Oh, those Gorgeous Georgians!

For the Dress Like a Georgian Day Picnic I changed my mind three times. At first I was positive I would do something from the 1790s so that I could re-use it for a Regency event. Then I thought I would take a step back and work on a Chemise a la Reine but I decided to save that for my lecture at The British Museum.

After catching Marie Antoinette I decided to go for a completely new approach based on this dress:




The first stop was to find the fabric and start draping. I used the techniques I learnt from my internship last summer in Colonial Williamsburg at the Margaret Hunter Millinery Shop.

photo 2

The first tip I can offer anyone is to fully embrace the le point a rabattre sous la main. If you don’t know how to use that stitch Abby has the best tutorial on the internet: Click, click!

It looks a bit like this:

photo 4

photossss 5

I decided to go for a faux pleated back because I only had about a week to pull this entire costume together. I could have cut time down by using the machine but I strongly feel that 18th century costumes are better fitting when they are stitched by hand. It takes more time but the stitches are strong and there is a more authentic feel.

photo s4

photoss 5

I went back over my jacket I made in Williamsburg to see how to do the sleeves because I always find them a bit tricky.

Next step was to pleat the skirt and attach it. I basted the pleats:


And then attached the outer pleats to the bodice and whipped the inside to the lining. Make sure to catch you loops to bustle the back in this step!


Once the skirt and bodice were together (notice I removed the sleeves! They always give me a bit of a hard time at first. I decided to pull them out, baste the arm hole and move on. When I’m on a tight schedule I try not to waste time when I know I can finish something else).

On to the ruffles! I was so lucky that I went back and bought three extra metres of fabric because the pleats took 450″ of fabric (Trust me I had to triple check that measurement). I handpinked the edges and nearly destroyed my wrist doing so. The only thing I’m not happy with is that when I took my petticoat off I noticed that the edges frayed something awful.



The petticoat is 2.5 metres of fabric, skip stitched (can’t remember the proper name for this stitch!) the SS’s and pleated the front and back onto two cotton ties.

IMG_8810I always leave the decoration for the end because that is my favorite part. I had a few choices,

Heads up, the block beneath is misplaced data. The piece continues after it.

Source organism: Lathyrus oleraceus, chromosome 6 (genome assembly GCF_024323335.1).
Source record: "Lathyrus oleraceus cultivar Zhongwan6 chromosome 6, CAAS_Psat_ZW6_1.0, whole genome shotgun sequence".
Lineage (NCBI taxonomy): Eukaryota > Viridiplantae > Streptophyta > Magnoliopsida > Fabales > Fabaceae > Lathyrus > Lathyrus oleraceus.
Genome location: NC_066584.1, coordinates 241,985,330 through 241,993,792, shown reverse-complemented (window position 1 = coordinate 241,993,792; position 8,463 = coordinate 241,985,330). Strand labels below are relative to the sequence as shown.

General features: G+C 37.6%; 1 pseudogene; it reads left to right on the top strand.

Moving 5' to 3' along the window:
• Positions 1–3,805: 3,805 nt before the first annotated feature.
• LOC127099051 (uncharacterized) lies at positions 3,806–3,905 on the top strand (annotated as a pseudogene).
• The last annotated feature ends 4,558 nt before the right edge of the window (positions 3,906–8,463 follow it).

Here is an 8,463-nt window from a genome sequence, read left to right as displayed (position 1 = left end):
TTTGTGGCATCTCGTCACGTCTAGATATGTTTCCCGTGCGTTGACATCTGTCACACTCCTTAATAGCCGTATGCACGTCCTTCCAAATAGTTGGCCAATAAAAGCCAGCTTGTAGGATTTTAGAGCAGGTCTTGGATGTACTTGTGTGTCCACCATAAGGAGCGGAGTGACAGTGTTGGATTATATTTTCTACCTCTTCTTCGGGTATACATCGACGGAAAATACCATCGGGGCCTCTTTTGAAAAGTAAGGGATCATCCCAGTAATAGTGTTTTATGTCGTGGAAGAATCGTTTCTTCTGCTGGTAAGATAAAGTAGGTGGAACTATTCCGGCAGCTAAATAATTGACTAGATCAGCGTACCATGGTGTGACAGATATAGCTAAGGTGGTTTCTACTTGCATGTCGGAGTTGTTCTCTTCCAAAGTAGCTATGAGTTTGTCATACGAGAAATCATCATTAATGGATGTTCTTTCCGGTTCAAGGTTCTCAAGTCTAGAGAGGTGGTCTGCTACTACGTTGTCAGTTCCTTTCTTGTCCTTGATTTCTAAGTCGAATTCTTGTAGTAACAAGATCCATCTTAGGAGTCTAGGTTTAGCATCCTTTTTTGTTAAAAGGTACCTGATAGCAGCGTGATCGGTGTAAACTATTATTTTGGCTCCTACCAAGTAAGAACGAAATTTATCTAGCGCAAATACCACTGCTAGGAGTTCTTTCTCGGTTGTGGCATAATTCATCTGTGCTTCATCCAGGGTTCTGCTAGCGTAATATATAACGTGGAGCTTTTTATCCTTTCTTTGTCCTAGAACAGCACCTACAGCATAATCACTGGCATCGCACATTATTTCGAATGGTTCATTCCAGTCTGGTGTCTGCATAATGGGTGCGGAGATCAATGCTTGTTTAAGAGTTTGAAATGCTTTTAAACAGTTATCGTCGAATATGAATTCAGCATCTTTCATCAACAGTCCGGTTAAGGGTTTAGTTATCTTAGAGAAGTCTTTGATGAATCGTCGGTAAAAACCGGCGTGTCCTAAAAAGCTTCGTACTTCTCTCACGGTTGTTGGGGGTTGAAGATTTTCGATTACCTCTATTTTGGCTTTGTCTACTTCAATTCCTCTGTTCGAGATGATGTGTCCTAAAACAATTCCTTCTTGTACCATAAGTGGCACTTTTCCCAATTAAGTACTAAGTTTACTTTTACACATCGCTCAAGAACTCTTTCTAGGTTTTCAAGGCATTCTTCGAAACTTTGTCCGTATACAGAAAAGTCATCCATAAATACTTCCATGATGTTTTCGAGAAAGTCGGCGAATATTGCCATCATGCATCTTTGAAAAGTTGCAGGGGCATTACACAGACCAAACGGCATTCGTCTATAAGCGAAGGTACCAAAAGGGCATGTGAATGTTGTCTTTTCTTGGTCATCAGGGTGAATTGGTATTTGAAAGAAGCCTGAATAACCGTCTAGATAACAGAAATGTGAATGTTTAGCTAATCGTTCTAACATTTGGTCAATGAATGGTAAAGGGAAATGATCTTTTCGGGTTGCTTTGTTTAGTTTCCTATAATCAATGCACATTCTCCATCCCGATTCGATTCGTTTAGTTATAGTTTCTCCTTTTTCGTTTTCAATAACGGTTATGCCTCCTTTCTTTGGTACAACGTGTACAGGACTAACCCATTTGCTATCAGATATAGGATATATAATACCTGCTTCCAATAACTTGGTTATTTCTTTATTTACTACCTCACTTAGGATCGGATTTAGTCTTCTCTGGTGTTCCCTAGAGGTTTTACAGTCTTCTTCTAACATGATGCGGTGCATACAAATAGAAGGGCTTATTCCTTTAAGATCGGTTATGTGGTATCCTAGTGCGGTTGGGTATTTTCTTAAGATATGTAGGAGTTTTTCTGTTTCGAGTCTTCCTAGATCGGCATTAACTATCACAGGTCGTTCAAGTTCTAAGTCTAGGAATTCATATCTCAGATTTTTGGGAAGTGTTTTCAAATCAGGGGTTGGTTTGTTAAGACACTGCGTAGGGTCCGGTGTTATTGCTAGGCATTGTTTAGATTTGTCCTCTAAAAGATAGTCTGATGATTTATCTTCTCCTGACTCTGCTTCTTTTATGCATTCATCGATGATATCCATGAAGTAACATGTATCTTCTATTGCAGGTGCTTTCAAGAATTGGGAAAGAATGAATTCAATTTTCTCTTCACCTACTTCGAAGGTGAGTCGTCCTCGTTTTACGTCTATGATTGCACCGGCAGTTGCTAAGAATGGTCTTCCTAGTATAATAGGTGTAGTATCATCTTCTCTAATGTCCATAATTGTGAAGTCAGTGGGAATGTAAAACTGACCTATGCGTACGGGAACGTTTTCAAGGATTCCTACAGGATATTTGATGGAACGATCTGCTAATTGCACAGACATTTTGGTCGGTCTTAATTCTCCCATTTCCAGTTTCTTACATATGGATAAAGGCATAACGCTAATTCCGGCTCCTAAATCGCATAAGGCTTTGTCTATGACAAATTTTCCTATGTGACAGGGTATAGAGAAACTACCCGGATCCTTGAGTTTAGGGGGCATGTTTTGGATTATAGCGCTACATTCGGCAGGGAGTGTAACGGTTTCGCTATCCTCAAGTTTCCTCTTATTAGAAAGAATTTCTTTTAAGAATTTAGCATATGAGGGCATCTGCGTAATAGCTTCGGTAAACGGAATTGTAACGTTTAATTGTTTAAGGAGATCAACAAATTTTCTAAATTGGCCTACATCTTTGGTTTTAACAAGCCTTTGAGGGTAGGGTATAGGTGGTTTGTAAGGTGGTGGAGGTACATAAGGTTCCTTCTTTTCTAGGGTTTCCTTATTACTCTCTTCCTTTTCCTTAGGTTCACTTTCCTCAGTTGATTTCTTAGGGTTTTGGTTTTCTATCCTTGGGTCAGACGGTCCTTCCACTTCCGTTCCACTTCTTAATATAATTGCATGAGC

I based the back on the MA dress:



Finally got the sleeves in and stole the cuffs from my Paysanne costume (which I still need to post about!):



The night before I drew up a list of what I had to finish and unfortunately even though I had planned to decorate a pair of shoes they just weren’t a priority anymore, I decided the hat was more important. So here is a photo of what could have been:



I whipped the necklace up the morning of the event:


For the back of the dress I was inspired by one of the costume worn in The Duchess:


Thank you to Aleksandra Ugelstad Elnæs for this photo!

Thank you to Aleksandra Ugelstad Elnæs for this photo!

Now for photos from the event!


Thank you again to Aleksandra Ugelstad Elnæs

Thank you again to Aleksandra Ugelstad Elnæs


Thank you Jim Moore!

Thank you Jim Moore!

My dear friend Donald!

My dear friend Donald!

Thank you Jim Moore!

Thank you Jim Moore!


Aleksandra Ugelstad Elnæs snapped some of the best shots of the day!

Aleksandra Ugelstad Elnæs snapped some of the best shots of the day!



Screen shot 2013-07-07 at 3.02.01 PM

and finally because no Georgian get together is complete without the pineapple:


6 thoughts on “Oh, those Gorgeous Georgians!

  1. KarlaAkins says:

    Deep, heavy sigh of longing.

  2. Anna says:

    UNBELIEVABLE. This is gorgeous…like a fluffy piece of cake. Wow.

  3. Natalie says:

    This has got to be one of my favorite interpretations of late 18th century dress ever. The trim and accessories take the ensemble from “really neat” to “total wow”!

    Very best,


  4. Mary Drennen says:

    I found your blog when I searched The Margaret Hunter shop in Williamsburg. I visited there a couple summers ago and I loved it. We spent so long in the shop talking to the ladies there! Are you offering an apprenticeship program by any chance? If you are please let me know. My email is mdrennen9@gmail.com.

    Mary Drennen

  5. quentin says:

    ah, to be a french aristocrat living in opulent splendor, then guillotined for it

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